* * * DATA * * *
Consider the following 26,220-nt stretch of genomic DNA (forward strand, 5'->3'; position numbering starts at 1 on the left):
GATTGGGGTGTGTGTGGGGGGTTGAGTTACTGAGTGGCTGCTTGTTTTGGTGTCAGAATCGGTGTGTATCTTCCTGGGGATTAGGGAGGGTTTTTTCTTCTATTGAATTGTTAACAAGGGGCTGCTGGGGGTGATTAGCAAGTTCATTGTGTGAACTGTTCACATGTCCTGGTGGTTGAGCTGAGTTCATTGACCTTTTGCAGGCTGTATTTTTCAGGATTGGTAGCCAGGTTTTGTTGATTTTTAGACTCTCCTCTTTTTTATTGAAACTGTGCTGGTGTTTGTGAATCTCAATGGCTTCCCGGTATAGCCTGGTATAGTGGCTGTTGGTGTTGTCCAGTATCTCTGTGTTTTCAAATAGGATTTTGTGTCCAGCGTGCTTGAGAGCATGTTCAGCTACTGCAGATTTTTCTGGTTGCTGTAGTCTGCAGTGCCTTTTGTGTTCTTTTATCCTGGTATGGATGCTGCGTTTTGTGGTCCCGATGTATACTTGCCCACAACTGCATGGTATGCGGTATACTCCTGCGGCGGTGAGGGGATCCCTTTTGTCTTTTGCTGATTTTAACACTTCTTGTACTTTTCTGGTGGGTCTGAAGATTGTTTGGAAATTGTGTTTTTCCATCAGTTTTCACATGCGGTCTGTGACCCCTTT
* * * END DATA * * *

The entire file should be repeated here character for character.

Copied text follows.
Consider the following 26,220-nt stretch of genomic DNA (forward strand, 5'->3'; position numbering starts at 1 on the left):
GATTGGGGTGTGTGTGGGGGGTTGAGTTACTGAGTGGCTGCTTGTTTTGGTGTCAGAATCGGTGTGTATCTTCCTGGGGATTAGGGAGGGTTTTTTCTTCTATTGAATTGTTAACAAGGGGCTGCTGGGGGTGATTAGCAAGTTCATTGTGTGAACTGTTCACATGTCCTGGTGGTTGAGCTGAGTTCATTGACCTTTTGCAGGCTGTATTTTTCAGGATTGGTAGCCAGGTTTTGTTGATTTTTAGACTCTCCTCTTTTTTATTGAAACTGTGCTGGTGTTTGTGAATCTCAATGGCTTCCCGGTATAGCCTGGTATAGTGGCTGTTGGTGTTGTCCAGTATCTCTGTGTTTTCAAATAGGATTTTGTGTCCAGCGTGCTTGAGAGCATGTTCAGCTACTGCAGATTTTTCTGGTTGCTGTAGTCTGCAGTGCCTTTTGTGTTCTTTTATCCTGGTATGGATGCTGCGTTTTGTGGTCCCGATGTATACTTGCCCACAACTGCATGGTATGCGGTATACTCCTGCGGCGGTGAGGGGATCCCTTTTGTCTTTTGCTGATTTTAACACTTCTTGTACTTTTCTGGTGGGTCTGAAGATTGTTTGGAAATTGTGTTTTTCCATCAGTTTTCACATGCGGTCTGTGACCCCTTT